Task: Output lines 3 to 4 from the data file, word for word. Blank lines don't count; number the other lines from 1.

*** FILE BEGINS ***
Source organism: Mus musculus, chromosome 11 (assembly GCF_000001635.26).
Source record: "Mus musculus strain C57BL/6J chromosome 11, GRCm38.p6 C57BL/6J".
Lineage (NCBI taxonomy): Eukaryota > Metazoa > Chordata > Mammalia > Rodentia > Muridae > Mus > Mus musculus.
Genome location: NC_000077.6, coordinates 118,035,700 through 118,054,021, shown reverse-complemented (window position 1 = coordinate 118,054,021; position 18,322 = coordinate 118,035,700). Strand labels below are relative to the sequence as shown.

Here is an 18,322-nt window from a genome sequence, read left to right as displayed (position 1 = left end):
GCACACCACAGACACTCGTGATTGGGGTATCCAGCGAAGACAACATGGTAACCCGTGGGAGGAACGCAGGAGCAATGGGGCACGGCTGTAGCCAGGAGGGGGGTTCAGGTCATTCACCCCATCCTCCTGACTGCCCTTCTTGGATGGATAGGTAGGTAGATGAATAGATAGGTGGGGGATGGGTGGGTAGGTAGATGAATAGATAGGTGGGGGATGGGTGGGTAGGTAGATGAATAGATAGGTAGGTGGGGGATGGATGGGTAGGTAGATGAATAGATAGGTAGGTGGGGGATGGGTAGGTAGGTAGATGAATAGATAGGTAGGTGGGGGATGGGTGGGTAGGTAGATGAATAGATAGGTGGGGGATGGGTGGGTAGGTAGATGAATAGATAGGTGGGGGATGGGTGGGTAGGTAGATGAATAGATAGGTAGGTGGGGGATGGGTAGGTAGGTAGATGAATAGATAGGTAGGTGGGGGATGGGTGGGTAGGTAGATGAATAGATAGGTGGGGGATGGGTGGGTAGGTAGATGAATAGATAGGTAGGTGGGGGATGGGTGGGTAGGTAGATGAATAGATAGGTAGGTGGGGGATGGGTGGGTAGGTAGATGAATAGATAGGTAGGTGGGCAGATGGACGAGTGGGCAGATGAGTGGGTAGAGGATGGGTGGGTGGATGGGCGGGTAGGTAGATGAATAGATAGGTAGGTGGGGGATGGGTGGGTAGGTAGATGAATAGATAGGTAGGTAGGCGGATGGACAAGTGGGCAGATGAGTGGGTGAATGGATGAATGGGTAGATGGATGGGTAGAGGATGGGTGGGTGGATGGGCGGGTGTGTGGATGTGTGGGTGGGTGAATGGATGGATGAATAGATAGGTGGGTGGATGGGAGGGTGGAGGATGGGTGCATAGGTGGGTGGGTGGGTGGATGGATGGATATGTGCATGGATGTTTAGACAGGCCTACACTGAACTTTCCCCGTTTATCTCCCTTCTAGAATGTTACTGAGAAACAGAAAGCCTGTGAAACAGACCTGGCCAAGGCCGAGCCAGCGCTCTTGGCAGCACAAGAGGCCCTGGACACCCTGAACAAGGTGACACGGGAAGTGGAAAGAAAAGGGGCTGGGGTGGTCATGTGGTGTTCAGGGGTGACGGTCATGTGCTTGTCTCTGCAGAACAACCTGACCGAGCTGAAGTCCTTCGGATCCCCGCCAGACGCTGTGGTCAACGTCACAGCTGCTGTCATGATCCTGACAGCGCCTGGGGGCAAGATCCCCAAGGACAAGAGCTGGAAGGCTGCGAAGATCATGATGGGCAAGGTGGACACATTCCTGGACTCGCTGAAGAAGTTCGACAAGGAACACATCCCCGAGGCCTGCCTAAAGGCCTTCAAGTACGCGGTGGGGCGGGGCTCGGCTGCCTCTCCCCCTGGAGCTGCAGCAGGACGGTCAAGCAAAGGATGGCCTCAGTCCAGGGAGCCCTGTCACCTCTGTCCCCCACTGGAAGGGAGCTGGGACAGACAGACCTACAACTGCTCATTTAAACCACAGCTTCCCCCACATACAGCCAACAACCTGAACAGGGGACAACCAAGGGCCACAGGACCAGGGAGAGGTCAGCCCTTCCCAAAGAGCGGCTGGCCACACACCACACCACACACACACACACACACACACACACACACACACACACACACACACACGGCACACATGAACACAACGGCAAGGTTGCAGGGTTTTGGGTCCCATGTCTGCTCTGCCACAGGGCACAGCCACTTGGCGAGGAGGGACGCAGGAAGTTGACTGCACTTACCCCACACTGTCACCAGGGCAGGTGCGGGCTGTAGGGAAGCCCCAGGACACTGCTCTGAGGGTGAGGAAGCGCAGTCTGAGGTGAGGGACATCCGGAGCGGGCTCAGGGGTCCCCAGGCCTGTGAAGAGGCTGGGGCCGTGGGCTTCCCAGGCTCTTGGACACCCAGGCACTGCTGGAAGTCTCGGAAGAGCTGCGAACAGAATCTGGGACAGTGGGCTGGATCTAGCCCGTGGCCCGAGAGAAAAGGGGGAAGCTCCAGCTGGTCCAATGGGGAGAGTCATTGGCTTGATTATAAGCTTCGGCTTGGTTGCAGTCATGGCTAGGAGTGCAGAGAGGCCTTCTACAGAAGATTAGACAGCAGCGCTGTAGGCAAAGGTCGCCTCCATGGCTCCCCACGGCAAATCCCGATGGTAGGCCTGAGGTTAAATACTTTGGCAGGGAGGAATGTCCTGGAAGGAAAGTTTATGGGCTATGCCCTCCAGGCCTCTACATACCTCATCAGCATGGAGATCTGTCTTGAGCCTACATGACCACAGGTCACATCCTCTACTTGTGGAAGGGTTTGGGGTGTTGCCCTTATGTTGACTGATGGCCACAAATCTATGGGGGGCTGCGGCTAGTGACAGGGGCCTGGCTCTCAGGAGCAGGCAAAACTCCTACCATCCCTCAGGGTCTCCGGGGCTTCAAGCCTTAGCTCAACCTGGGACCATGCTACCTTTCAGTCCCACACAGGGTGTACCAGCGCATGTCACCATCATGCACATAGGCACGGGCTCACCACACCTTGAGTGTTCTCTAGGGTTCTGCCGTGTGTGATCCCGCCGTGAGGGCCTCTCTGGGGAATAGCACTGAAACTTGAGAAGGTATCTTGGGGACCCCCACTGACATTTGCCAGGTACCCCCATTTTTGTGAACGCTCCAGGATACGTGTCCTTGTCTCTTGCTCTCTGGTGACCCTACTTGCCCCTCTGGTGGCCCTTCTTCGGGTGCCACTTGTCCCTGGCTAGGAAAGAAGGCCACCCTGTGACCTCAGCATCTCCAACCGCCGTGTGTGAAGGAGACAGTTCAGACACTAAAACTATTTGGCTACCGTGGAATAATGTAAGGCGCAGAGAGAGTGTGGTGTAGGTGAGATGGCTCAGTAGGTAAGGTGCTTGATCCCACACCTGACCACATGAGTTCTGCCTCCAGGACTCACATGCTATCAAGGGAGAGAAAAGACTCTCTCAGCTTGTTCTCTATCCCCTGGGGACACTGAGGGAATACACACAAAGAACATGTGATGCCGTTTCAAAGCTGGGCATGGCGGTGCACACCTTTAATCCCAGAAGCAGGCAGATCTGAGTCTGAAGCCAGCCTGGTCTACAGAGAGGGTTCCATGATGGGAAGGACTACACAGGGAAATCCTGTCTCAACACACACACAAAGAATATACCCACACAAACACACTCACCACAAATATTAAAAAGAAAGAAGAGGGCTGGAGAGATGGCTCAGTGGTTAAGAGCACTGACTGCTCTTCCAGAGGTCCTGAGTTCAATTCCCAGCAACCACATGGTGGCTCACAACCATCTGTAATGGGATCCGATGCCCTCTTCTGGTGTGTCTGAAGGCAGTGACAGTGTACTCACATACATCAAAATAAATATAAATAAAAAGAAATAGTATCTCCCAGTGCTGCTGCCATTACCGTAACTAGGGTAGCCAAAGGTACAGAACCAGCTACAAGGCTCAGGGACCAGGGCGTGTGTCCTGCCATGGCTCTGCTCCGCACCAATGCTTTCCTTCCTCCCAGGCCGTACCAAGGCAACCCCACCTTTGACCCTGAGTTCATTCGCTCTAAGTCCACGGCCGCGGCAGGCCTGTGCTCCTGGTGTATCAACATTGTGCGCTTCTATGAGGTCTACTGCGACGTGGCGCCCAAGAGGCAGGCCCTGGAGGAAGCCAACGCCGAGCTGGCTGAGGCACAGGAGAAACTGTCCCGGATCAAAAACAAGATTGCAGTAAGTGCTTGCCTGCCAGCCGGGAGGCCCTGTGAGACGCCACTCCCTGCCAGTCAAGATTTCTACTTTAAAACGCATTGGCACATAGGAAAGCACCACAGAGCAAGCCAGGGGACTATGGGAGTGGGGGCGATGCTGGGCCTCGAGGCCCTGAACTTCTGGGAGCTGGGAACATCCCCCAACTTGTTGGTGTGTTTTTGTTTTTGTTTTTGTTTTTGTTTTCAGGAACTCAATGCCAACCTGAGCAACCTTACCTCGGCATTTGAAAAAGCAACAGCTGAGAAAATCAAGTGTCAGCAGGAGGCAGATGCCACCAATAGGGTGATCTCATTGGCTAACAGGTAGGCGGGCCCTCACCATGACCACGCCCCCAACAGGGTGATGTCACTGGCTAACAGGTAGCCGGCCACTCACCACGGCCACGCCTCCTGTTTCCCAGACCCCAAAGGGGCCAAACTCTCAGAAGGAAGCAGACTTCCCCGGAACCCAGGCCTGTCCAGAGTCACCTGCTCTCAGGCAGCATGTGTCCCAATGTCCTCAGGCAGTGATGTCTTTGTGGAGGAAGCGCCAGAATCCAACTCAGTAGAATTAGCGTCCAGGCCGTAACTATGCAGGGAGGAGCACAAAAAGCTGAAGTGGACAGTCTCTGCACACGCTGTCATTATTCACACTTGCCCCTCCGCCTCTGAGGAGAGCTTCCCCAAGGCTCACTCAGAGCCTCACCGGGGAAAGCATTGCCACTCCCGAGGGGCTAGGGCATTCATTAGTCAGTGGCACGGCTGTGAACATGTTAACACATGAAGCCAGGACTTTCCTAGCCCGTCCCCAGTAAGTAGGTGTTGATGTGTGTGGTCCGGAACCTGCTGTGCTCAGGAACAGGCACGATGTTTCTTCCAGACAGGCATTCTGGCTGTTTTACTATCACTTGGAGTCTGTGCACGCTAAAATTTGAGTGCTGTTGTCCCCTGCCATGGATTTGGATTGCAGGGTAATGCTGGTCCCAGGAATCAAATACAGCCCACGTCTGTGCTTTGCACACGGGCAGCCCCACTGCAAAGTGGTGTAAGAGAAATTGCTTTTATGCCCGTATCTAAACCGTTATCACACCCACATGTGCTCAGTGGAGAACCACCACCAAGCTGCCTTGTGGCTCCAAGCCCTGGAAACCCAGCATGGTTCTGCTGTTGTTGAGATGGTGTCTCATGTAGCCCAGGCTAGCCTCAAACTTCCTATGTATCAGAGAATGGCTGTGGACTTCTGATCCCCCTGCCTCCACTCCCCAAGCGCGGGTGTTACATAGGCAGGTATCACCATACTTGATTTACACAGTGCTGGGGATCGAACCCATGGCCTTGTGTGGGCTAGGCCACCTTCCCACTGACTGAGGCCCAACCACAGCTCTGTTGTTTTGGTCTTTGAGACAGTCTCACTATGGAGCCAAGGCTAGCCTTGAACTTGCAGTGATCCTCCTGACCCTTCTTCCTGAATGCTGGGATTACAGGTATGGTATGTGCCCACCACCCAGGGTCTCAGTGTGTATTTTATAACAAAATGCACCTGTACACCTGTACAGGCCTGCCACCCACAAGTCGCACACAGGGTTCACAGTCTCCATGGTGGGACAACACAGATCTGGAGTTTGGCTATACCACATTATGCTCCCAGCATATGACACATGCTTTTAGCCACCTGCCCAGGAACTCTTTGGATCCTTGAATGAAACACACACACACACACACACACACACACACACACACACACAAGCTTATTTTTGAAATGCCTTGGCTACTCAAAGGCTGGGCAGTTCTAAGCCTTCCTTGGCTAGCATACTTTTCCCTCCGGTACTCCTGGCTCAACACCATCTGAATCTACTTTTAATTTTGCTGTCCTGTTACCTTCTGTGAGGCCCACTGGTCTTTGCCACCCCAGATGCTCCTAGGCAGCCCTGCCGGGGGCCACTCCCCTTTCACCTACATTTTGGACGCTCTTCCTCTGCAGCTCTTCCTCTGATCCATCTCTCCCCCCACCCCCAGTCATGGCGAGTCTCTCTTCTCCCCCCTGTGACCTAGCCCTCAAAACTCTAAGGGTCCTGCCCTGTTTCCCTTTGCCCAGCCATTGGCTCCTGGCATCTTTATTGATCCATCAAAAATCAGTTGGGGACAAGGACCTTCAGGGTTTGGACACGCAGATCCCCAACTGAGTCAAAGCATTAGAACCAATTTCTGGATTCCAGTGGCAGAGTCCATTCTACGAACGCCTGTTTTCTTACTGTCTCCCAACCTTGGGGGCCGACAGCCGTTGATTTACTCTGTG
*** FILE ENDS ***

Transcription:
Lineage (NCBI taxonomy): Eukaryota > Metazoa > Chordata > Mammalia > Rodentia > Muridae > Mus > Mus musculus.
Genome location: NC_000077.6, coordinates 118,035,700 through 118,054,021, shown reverse-complemented (window position 1 = coordinate 118,054,021; position 18,322 = coordinate 118,035,700). Strand labels below are relative to the sequence as shown.